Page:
Okay, so we’ve established that slugs are rather nifty, but even so, we don’t want them in our gardens, eating our plants. What can we do? Well, you can always go out with a salt shaker and sprinkle a bit of salt on any slug you find. This effectively dehydrates them and they die. Or, you can put out a dish of beer – the slugs crawl in, get plastered and die. Or you can put copper around your plants – apparently this causes an electrical charge to zap the slugs when they touch it. I’ve also read that putting wood ashes around your garden works fairly well: the alkali of wood ashes (the source of lye) is apparently an irritant to the slug’s mucus linings. But you also want to be sure you don’t get the wood ashes on your plants, for many plants also dislike a high pH.
Everything has a place in this world, and when everything is in its place, it is beautiful. Even slugs.
Evening walks in the spring are utterly enjoyable, despite the blackflies and mosquitoes. Every trip out the door is like opening a gift: the anticipation of some wondrous thing, the joy of seeing it for the first time. Even though we expect certain events at certain times of the year (because they occur regular as clockwork), they still delight us when we see them. I suspect this is something that harkens to our primitive selves, like watching the flickering flames of a campfire. Tuesday evening Toby and I took our walk down to the Hudson River, checking some of “my” nestboxes along the way. The sun was out and a nice breeze was blowing – almost enough to keep the insects away. We toured around the Information Center at the river’s edge, noted that the water level is back down, and then turned around, heading for home. I was thinking that fairly soon we should start seeing the wood turtles wandering the roadsides in search of good nest sites, but I figured that it was still a bit too cool, thanks to the recent cold front.
Suddenly Toby stopped, sniffing the road. We investigated the pavement, which yielded nothing that I could see, and just as I was turning back around to continue our walk, I spotted her: the first wood turtle of the season. She was on the side of the road, her back to us, standing completely still. She wasn’t very large; her carapace maybe eight inches long. I greeted her and stroked her shell, which she didn’t seem to appreciate for she tucked in her legs, tail and head, doing her best to disappear. A quick scan of the sandy road shoulders didn’t turn up any evidence of recent digging, so I’m not sure if she had already laid her eggs or if she was just starting to search for a site.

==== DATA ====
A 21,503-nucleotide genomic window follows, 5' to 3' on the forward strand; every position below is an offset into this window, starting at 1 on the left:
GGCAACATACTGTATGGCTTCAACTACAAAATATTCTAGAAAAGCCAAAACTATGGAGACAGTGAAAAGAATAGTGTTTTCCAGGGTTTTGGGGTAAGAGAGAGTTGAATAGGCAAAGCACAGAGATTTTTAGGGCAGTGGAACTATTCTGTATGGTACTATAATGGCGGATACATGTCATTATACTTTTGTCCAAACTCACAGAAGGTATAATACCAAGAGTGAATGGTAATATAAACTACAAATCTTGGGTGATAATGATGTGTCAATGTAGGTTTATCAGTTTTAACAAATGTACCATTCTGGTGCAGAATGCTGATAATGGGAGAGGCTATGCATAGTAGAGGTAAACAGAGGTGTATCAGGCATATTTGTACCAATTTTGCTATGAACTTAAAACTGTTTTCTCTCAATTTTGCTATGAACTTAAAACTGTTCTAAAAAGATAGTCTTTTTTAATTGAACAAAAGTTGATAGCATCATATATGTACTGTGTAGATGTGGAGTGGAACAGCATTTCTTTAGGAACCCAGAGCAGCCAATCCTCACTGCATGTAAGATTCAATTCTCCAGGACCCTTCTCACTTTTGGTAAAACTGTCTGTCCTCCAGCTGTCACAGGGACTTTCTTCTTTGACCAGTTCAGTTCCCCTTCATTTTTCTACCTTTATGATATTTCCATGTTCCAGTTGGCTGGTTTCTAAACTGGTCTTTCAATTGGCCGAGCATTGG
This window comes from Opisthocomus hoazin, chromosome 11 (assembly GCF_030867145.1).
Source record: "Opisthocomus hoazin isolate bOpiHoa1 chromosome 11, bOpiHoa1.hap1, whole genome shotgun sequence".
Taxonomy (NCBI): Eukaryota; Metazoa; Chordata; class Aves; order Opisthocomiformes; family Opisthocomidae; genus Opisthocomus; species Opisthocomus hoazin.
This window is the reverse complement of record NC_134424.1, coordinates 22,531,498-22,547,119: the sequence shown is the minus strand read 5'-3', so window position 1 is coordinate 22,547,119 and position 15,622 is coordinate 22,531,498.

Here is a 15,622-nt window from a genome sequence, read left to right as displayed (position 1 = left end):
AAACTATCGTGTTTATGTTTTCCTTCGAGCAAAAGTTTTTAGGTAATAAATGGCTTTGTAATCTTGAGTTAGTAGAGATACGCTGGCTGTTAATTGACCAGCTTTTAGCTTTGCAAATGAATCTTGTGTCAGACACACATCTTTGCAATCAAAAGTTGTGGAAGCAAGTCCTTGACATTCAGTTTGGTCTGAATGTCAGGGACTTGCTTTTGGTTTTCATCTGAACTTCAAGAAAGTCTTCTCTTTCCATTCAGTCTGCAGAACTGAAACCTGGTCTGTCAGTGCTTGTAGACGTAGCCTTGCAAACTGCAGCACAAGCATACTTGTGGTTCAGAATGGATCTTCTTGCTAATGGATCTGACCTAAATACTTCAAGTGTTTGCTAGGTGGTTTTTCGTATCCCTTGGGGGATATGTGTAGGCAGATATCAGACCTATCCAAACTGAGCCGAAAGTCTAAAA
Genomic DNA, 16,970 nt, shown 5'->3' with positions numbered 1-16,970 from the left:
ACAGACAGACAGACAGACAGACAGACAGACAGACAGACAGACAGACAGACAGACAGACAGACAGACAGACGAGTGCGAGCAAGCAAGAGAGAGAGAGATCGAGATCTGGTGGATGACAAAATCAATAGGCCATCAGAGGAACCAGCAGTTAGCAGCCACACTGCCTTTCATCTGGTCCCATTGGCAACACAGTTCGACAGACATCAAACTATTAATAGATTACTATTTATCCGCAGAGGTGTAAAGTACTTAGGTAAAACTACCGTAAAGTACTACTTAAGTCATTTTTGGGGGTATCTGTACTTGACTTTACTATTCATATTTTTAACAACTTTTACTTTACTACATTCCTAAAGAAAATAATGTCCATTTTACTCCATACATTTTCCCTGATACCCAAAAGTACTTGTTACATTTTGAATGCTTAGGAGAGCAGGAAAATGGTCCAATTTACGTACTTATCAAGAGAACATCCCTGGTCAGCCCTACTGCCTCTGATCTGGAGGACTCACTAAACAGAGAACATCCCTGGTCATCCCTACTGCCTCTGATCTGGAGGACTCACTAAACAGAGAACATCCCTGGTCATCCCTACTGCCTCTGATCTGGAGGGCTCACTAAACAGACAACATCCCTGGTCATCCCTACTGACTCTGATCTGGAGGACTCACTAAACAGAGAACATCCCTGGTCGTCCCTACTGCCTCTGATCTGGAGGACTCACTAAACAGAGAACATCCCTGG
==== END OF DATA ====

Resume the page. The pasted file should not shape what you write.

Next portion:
This is the time of year when turtles of all stripes emerge from the woods and waters to lay their eggs. They search for good sandy soil that is easily dug. Using their powerful hind legs, they scoop out holes and fill them with ping-pong-ball-like eggs. The soft, leathery shells allow the eggs to drop without sustaining any damage. Once they finish laying, the turtles push the sand back over the eggs, completely hiding all evidence of their labors, and then wander off to continue their lives in the woods (or waters) they call home.
But turtle survival is a tenuous thing. Temperature is important for the development of the eggs (it also determines the sex of the embryos). If the weather is cool and wet all summer, they may not develop at all. Then there are the predators. Like warm-blooded metal detectors, foxes, raccoons and coyotes sniff out turtle nests along the roadsides; when one is located, they dig it up and devour the contents. Sometimes nests are laid in sandy roadbeds only to later on be paved over by road crews. In the almost nine years I have lived here, have never seen a wood turtle hatchling. Snappers, yes, we see baby snapping turtles every year (they must be hardier souls), but never a baby wood or painted turtle.
From late spring throughout the summer I tell people to be on the lookout for turtles. If you see a turtle crossing the road, do your best not to hit it. Better yet, you can be a turtle’s best friend if you pull over and assist it in its travels. Most turtles you can pick up, gently, like you are holding a sandwich, and just carry across the road – take them in the direction they were heading and let them go. Larger snappers, however, you might want to lift with a shovel (I always have one in the back of my car – good for snow removal in winter, turtle removal in summer). And if you should find a turtle that was not so lucky, and was hit by a car but is still alive, put it in a box and call a rehabilitator. You’d be surprised what they can do with fiberglass and super glue these days!